With leading conservatives gathered just outside Washington this week, Democrats have a launched an all-out public-relations offensive aimed at convincing moderate voters that the GOP is now run by "fringe" elements on the far right.
The Democratic National Committee, Democratic Congressional Campaign Committee and other party arms have both mocked CPAC and highlighted what they see as outside-the-mainstream views presented at the high-profile conservative gathering, which kicked off Thursday.
The effort, playing out in press releases and on social media this week, is central to the Democrats' political strategy heading into the midterm elections in November. It's also the tack Democrats are likely to take as the 2016 presidential contest draws nearer.
"It's to make clear what's being said [at CPAC]. You have some of the most fringe elements in the conservative movement with most of the people who are probably going to run for president in 2016" on the Republican side, said Michael Czin, press secretary for the DNC. "It used to be more of a fringe gathering, and now it's more in line with where the Republican base is now. You see a lot of misguided priorities, but it's what the right wing rallies around now."
One of the most biting attacks came in the form of a mock agenda released by Democratic Party organizations, just as leading Republicans such as Sen. Ted Cruz of Texas, Senate Minority Leader Mitch McConnell of Kentucky, Sen. Marco Rubio of Florida, and figures outside the political realm such as National Rifle Association Executive Vice President Wayne LaPierre took to the stage.
The document focused on fake agenda items purported to be topics at the meeting, including "Why Social Security Is Really a Ponzi Scheme," "The Downside of a Female President" and "Shoot on Sight: An Immigration Reform Strategy."
While the release was clearly tongue-in-cheek and a political jab at the other side, it's in line with the narrative Democrats, including President Obama, are trying to cement in the minds of voters as the crucial November elections near.
Democrats want to paint the GOP as a party unfriendly to women, immigrants, Americans who rely on entitlement programs such as Social Security, middle-class families struggling to make ends meet and other blocs of voters.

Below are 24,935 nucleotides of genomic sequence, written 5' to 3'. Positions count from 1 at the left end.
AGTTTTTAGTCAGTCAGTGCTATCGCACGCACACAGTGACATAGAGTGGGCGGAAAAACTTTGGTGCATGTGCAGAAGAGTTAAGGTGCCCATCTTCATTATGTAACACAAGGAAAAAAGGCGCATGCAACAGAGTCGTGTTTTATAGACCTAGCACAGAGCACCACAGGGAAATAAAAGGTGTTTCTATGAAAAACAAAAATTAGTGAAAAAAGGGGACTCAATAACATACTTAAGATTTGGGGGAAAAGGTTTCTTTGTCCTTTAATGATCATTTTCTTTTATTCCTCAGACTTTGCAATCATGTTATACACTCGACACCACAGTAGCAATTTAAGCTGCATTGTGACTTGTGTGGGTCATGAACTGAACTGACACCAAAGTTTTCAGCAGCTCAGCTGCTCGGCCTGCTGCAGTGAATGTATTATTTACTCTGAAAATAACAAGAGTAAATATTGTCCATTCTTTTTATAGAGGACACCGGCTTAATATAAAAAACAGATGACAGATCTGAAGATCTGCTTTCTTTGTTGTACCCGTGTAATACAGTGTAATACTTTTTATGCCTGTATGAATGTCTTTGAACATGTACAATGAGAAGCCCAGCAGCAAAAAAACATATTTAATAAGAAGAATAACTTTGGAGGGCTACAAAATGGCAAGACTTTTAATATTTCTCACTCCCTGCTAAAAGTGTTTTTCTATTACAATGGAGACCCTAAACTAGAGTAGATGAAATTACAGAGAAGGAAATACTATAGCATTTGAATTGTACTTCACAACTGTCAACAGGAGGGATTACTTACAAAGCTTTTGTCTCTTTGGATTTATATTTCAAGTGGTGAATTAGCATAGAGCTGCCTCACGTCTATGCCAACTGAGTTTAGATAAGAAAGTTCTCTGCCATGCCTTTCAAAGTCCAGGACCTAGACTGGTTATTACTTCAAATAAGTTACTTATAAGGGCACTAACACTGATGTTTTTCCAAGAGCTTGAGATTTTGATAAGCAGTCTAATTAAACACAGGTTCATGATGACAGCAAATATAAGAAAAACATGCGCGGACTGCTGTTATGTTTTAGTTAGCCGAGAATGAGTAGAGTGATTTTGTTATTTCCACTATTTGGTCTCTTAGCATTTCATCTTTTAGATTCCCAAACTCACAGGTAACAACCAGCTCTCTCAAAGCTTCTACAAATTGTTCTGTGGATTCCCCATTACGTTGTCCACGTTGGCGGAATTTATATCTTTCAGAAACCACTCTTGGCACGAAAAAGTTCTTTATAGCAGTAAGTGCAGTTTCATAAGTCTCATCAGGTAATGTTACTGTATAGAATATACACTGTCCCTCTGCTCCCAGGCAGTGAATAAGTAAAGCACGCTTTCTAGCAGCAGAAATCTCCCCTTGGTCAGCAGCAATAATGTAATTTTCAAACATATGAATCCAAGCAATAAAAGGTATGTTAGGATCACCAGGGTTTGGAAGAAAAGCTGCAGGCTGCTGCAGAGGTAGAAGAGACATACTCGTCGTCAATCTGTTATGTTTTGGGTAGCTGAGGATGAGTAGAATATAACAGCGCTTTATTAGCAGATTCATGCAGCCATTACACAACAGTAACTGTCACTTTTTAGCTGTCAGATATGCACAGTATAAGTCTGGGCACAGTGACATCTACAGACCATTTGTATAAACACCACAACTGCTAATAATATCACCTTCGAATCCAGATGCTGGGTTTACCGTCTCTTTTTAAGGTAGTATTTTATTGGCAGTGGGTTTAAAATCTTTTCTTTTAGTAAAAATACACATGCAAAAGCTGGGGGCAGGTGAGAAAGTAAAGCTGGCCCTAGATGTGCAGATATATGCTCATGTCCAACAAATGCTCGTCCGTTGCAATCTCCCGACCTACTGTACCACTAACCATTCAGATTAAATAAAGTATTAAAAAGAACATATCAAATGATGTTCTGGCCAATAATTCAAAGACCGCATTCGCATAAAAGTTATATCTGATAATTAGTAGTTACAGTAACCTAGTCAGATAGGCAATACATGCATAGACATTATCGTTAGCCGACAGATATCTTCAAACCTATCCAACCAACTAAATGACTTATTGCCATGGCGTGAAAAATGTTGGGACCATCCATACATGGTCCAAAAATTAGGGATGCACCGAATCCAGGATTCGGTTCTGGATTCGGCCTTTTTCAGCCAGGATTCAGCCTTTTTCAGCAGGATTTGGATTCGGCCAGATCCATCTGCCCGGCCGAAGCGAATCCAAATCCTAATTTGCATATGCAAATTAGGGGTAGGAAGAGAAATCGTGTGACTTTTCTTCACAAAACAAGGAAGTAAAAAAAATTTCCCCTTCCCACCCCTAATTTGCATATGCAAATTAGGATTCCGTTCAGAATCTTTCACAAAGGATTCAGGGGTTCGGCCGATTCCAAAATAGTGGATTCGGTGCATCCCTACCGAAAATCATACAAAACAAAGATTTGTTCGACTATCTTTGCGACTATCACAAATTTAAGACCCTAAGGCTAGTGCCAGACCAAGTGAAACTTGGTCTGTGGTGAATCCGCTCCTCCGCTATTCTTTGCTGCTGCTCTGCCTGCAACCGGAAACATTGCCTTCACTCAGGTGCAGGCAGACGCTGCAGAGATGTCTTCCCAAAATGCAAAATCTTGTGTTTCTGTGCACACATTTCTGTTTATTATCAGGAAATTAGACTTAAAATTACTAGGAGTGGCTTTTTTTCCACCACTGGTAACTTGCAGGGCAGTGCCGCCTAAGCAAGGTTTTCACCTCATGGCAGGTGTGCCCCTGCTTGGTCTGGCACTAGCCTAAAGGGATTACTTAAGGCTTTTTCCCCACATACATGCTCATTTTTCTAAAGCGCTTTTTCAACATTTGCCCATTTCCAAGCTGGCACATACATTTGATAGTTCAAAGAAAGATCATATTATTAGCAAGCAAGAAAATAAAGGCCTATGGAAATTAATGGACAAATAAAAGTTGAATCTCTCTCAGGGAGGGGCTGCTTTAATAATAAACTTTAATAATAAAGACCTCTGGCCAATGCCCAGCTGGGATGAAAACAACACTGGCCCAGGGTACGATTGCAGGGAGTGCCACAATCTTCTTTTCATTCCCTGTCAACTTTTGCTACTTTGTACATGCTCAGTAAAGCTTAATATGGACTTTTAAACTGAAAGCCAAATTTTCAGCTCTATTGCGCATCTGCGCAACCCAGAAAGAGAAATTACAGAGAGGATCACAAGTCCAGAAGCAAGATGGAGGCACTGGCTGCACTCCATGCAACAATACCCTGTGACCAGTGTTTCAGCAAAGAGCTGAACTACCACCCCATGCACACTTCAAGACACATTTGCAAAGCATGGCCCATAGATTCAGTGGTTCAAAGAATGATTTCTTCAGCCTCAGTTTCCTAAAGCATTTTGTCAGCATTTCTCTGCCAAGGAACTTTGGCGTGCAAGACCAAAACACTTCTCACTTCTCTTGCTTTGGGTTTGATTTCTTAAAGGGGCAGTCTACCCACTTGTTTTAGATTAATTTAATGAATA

By contrast, Democrats want to present themselves as inclusive and, as the president has said repeatedly in recent months, the party of "opportunity" for all.
"Democrats are consistently on the side of the middle class, while Republicans are on the side of special interests and wildly outside the mainstream," said Josh Schwerin, press secretary for the Democratic Congressional Campaign Committee.
But Republicans have brushed off the Democratic tactics, which Mr. Czin said promised will continue until the conclusion of CPAC.
GOP leaders say the event is a demonstration of the underlying strength of the party, with numerous figures — both political veterans and newcomers to Washington such as Mr. Cruz — enjoying strong support from conservatives.
"The Democrats are flailing," Republican National Committee spokeswoman Kirsten Kukowski said. "While we have a long bench of Republican leaders, the Democrats are spending all of their time ducking Obamacare and a flailing president."
On stage at CPAC, top Republicans said the shift of their party toward a bolder conservative vision will be beneficial moving forward, even if it sometimes pits Republicans against each other.
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